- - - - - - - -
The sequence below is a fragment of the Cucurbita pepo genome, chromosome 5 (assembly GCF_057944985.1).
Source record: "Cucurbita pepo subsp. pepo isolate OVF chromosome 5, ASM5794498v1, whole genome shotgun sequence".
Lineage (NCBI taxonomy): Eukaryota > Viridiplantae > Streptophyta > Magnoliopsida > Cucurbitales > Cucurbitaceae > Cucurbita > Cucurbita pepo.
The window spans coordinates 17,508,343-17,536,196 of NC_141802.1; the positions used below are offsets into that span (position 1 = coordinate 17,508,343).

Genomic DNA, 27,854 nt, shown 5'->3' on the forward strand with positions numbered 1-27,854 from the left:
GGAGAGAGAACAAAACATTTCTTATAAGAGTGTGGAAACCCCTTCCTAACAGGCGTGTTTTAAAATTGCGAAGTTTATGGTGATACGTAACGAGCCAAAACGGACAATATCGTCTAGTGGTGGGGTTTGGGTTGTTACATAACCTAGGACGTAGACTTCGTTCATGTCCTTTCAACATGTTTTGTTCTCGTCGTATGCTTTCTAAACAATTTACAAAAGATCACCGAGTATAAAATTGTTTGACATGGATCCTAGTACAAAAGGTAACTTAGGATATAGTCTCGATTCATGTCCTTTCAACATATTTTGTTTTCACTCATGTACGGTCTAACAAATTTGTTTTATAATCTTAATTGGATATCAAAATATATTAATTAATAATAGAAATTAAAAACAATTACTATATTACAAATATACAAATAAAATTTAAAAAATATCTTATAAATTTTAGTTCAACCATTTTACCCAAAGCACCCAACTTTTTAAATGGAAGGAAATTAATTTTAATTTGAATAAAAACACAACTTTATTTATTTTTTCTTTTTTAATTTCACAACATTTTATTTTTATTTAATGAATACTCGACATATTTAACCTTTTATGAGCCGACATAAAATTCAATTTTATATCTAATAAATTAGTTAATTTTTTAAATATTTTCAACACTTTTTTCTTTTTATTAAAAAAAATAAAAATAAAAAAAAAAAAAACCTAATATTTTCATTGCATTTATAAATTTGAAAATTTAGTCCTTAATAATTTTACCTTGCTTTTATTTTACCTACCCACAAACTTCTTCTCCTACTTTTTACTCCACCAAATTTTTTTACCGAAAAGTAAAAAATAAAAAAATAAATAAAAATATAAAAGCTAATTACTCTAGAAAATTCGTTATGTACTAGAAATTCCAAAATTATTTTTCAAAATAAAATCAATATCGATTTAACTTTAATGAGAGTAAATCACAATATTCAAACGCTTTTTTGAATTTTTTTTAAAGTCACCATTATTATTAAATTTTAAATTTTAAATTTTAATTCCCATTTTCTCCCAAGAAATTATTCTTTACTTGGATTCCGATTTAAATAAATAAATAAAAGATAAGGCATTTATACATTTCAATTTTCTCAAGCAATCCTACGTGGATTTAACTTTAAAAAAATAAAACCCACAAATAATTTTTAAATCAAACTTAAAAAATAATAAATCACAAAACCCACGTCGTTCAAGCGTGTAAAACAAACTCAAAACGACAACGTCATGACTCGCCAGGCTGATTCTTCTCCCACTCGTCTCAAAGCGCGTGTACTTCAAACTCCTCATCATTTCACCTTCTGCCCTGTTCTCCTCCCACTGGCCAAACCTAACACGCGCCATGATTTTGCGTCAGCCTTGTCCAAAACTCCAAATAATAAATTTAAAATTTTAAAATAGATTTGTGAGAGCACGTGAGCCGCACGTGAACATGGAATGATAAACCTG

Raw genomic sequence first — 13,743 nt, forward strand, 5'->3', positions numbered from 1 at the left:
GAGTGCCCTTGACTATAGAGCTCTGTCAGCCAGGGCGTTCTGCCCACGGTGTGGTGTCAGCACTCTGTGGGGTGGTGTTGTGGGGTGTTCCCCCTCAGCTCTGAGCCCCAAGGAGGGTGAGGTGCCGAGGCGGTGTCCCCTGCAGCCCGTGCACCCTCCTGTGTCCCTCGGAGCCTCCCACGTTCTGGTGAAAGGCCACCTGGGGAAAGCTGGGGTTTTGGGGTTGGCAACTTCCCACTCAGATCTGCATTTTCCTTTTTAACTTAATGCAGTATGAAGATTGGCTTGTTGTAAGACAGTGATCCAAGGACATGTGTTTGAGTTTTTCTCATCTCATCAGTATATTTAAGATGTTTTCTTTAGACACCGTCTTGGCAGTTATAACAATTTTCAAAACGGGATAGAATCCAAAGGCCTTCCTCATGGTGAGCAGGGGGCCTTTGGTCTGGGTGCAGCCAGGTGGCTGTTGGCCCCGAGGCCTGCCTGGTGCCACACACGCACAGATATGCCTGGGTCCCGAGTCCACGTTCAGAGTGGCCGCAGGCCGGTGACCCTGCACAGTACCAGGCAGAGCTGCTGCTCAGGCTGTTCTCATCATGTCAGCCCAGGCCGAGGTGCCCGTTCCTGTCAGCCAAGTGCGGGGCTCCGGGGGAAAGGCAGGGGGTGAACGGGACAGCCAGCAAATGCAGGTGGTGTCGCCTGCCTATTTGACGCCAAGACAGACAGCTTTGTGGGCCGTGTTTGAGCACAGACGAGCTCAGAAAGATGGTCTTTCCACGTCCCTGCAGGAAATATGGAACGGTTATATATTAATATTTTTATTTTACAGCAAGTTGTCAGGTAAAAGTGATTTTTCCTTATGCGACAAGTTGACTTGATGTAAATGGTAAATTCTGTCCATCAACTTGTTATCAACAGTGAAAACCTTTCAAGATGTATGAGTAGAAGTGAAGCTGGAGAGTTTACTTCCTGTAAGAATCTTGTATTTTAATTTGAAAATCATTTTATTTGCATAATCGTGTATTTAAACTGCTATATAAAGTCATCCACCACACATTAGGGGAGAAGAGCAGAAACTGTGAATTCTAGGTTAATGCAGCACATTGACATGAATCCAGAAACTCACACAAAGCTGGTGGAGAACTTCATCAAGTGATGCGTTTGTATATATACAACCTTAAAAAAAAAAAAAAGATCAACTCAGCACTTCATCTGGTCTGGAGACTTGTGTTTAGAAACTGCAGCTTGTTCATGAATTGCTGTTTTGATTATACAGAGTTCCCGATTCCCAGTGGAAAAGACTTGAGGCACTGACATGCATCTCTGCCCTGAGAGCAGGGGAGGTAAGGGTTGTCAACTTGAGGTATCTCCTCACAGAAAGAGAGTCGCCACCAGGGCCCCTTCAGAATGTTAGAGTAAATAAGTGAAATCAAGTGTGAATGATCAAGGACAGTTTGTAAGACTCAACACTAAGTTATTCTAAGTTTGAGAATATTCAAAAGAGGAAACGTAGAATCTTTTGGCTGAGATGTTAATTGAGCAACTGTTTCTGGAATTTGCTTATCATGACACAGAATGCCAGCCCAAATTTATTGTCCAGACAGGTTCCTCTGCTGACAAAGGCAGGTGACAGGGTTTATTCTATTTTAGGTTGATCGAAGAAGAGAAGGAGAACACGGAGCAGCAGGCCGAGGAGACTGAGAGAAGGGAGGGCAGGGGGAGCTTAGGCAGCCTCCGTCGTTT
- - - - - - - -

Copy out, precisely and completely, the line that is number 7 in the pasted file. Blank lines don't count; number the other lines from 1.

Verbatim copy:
Raw genomic sequence first — 13,743 nt, forward strand, 5'->3', positions numbered from 1 at the left: